And I know you're a creative person because you're a writer. You're an artist. You are made for creativity so you can problem solve and find ways to fit writing into your life. And ask for the space and help you need from your loved ones in order to do that. And then a few months from now, when the book is finished, you can go back to your regular routines and pick them up again. Or, Hey, start the next book. 

All right. I hope that's been helpful today. The thing I really want you to do is. think about all of the ways that you currently use in your life that are not as productive as you would like that are not as fulfilling as it would be for you to finish your book. 

As I said earlier, I think it's really important that we finish our book. I think that there is nothing more important than you finishing your book and getting it out into the world.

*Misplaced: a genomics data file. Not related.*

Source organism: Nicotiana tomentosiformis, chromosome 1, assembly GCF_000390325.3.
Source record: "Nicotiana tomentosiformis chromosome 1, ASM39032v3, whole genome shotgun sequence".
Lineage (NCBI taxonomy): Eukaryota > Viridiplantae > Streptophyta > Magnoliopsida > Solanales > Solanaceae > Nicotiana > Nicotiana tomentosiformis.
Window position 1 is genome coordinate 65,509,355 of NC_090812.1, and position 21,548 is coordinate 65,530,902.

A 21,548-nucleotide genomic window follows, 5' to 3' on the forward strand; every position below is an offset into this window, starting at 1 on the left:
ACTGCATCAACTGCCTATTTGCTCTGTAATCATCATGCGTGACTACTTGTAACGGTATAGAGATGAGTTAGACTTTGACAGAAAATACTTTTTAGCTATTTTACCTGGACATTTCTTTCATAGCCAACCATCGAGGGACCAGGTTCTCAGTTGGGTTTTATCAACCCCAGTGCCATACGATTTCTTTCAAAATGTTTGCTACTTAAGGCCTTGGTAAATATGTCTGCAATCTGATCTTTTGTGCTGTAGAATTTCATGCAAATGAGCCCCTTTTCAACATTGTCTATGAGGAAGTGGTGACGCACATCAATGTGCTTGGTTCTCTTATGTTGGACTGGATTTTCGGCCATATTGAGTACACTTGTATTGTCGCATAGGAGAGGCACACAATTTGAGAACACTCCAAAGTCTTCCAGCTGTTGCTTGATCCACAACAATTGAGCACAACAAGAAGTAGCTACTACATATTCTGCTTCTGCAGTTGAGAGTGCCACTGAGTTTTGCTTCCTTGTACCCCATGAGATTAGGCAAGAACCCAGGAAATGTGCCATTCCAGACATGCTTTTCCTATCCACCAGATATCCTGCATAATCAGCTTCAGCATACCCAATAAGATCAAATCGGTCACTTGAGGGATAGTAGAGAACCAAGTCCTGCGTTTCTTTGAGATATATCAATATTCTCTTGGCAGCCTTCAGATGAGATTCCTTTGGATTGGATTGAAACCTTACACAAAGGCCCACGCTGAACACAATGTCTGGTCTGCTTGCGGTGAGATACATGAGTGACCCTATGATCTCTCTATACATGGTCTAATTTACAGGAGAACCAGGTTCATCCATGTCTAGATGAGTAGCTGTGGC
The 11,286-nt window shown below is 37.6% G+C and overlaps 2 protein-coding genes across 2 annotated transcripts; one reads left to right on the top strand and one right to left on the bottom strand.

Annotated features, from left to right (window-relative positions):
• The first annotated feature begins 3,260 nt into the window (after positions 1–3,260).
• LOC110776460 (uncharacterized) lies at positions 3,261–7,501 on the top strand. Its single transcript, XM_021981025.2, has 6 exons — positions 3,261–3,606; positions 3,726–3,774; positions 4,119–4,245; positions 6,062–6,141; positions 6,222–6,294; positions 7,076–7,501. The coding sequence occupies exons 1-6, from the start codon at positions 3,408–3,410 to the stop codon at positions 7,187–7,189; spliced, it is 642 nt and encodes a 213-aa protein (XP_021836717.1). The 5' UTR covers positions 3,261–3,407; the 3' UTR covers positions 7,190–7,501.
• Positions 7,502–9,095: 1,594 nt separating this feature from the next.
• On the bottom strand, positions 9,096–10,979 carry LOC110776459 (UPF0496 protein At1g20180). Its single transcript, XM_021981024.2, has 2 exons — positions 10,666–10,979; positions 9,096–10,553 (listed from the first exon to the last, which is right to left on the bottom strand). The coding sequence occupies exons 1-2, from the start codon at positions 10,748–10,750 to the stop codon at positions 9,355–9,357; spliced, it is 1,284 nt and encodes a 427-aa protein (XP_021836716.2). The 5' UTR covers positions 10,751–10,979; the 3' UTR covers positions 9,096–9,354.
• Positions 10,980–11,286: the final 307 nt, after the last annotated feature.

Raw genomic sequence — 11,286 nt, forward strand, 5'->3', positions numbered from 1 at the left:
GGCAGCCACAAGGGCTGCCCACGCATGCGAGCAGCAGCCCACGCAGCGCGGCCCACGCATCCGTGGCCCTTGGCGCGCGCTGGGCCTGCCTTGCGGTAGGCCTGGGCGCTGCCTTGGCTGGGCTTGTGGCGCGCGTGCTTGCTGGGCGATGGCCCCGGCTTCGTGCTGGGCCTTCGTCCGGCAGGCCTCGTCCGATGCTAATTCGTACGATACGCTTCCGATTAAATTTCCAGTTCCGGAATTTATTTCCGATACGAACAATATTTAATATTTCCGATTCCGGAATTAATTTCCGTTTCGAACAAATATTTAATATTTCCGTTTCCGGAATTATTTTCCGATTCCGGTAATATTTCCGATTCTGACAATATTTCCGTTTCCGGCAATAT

I do have a special resource for you on this. I have a PDF guide called 30 Ways To Find More Time To Write. And I've just gone through, I've given you a weekly writing time cheat sheet, and there are 30 new ways that you can use to find more time to write this week and every single week. 

And it will help you eliminate distractions so that you can reset and re-energize your writing life in order to finish your book. To get a copy of that guide, just go to  

I hope that's helpful for you. And I'm going to see you. again on the next episode of The Resilient Writers Radio Show. Talk to you soon.


Thanks so much for hanging out with me today and for listening all the way to the end. I hope you enjoyed today's episode of The Resilient Writers Radio Show. While you're here, I would really appreciate it if you'd consider leaving a rating and review of the show. You can do that in whatever app you're using to listen to the show right now, and it just takes a few minutes.

Your ratings and reviews tell the podcast algorithm gods that yes, this is a great show, definitely recommend it to other writers. And that will help us reach new listeners who might need a boost in their writing lives today as well. So please take a moment and leave a review – I'd really appreciate it. And I promise to read every single one. Thank you so much.